In addition to its recommendations on the agricultural and food sectors, the Working Group will review other aspects of the Competition Act. It will present its final proposals for the reform by the end of February 2017. Source: Finnish Ministry of Employment and the Economy Press Release 02/05/2016 (in Finnish) and Interim Report of the Working Group Assessing Reform of Competition Act 20/2016 (in Finnish)
On 29 April 2016, the Commission conditionally approved the acquisition of the Singaporean container liner shipping company Neptune Oriental Lines ("NOL") by the French competitor CMA CGM S.A. ("CMA CGM"). CMA CGM is the world's third largest container shipping group that is active worldwide; it has a fleet of 470 vessels serving 450 commercial ports. It operates 170 shipping lines. NOL is the largest container shipping company in Southeast Asia. It operates at ports in over 50 countries worldwide through its brand American President. Both companies offer their services on many trade routes though cooperation agreements with other shipping companies known as consortia. Usually, consortia members decide on capacity setting, scheduling and the list of ports of call, which are all important parameters of competition. Consortia with the same members operating across several trade routes are often grouped into alliances. CMA CGM is a founding member of the Ocean Three Alliance ("O3 Alliance") whereas NOL is a member of the G6 Alliance ("G6 Alliance").
The Commission investigated the effects of the transaction on competition for container liner shipping services on seventeen trade routes connecting Europe with the Americas, the Middle East, the Indian Subcontinent, the Far East as well as Australasia & Oceania. It found that the proposed transaction, as initially notified, would have created links between two previously unconnected consortia in the O3 Alliance and the G6 Alliance. This could have resulted in anti-competitive effects on the route between Northern Europe and North America and on the route between Northern Europe and the Middle East by enabling the merged entity to influence capacity and prices through the consortia, to the detriment of shippers and consumers. The Commission also investigated limited vertical links that arose from CMA CGM's activities in container terminal services required by container liner shipping companies. However, the Commission did not identify any competition concerns in this respect because the companies had limited market shares in most upstream markets and the increment brought about by the transaction on the downstream markets was small.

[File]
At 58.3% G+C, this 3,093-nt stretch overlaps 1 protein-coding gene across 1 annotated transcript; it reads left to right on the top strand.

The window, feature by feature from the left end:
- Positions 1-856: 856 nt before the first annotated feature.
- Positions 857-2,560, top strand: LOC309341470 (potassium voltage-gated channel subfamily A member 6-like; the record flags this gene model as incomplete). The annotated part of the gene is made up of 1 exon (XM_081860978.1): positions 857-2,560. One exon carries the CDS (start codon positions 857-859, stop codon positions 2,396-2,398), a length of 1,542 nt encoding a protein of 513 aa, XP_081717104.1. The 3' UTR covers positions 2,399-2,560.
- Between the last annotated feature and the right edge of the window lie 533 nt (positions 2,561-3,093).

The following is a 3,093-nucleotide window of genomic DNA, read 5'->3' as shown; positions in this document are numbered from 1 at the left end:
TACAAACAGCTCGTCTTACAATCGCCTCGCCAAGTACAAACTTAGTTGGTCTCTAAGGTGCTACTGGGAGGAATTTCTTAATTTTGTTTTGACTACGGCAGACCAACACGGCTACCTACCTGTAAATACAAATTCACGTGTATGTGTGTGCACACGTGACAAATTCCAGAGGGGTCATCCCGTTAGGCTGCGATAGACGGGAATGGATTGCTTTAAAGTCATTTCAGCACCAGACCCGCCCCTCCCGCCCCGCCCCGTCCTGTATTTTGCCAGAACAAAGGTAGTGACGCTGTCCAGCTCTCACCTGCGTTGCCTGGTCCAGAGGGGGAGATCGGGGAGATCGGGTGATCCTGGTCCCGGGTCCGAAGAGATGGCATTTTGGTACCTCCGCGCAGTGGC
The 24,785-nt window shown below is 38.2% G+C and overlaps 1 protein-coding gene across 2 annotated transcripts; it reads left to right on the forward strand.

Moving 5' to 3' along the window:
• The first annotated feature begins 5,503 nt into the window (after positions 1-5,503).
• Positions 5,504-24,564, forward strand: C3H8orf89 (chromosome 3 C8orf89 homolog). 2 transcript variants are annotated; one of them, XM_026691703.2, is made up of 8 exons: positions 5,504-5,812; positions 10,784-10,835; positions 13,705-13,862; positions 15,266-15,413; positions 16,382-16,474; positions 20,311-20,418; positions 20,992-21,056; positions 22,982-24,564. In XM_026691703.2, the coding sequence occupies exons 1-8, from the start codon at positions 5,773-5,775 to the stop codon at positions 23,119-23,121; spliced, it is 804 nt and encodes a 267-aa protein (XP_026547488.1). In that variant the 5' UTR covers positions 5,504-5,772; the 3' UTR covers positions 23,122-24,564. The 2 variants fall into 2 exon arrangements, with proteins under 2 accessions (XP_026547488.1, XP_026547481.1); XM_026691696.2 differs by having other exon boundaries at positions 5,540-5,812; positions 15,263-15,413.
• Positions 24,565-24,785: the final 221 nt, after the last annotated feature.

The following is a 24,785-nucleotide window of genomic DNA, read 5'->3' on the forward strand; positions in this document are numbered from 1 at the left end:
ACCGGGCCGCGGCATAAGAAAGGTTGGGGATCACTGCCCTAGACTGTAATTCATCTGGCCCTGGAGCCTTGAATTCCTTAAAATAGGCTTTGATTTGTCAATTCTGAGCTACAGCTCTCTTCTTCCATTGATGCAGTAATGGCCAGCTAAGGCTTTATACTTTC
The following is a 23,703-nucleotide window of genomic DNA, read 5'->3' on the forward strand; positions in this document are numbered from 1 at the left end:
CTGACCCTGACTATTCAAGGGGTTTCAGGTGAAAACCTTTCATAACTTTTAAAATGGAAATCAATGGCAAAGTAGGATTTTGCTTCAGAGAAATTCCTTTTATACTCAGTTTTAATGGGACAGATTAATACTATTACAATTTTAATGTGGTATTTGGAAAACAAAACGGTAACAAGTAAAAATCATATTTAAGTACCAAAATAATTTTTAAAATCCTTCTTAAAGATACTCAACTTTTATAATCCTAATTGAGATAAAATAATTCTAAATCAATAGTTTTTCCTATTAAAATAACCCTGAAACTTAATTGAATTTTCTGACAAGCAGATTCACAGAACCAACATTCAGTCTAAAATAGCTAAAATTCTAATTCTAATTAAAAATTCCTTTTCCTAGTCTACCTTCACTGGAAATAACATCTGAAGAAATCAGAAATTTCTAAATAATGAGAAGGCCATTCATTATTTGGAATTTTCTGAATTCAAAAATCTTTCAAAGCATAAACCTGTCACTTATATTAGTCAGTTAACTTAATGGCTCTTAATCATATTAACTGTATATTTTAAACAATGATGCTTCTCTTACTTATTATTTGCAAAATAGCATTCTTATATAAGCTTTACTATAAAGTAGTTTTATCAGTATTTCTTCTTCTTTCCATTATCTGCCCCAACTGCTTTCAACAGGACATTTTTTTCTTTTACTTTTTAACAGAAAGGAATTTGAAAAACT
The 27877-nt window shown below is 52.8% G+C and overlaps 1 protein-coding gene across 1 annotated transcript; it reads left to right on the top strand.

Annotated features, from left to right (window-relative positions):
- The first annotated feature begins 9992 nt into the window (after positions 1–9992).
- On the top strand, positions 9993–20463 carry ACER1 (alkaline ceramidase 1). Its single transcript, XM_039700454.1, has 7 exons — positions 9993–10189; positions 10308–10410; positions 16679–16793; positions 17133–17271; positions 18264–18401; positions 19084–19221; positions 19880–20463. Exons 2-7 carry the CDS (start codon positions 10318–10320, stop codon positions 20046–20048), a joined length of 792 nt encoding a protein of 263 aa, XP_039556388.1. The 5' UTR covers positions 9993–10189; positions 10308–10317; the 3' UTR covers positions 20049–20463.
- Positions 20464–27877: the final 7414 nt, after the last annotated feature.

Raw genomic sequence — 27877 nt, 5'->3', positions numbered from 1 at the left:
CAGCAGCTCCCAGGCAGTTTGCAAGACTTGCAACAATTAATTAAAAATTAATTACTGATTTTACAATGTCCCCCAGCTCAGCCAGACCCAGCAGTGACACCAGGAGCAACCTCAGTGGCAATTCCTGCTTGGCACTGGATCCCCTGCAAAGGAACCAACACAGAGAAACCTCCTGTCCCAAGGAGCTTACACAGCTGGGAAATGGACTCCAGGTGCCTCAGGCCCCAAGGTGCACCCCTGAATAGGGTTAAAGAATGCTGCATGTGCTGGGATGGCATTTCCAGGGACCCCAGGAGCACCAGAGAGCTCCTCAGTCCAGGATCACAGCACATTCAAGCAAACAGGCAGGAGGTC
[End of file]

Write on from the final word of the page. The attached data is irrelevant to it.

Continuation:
In order to address the Commission's concerns, CMA CGM offered to eliminate the link that the transaction would have created between the O3 Alliance and the G6 Alliance by removing NOL from the G6 Alliance by 31 March 2017. During the remaining period of NOL's membership, a monitoring trustee will ensure that no anti-competitive information is shared between the G6 Alliance and the merged entity. This will eliminate potential additional links between the two previously unrelated consortia. The Commission found that the proposed remedies sufficiently addressed its competition concerns. Accordingly, it concluded that the transaction, as modified by the commitments, would no longer raise competition concerns. Source: Commission Press Release 29/04/2016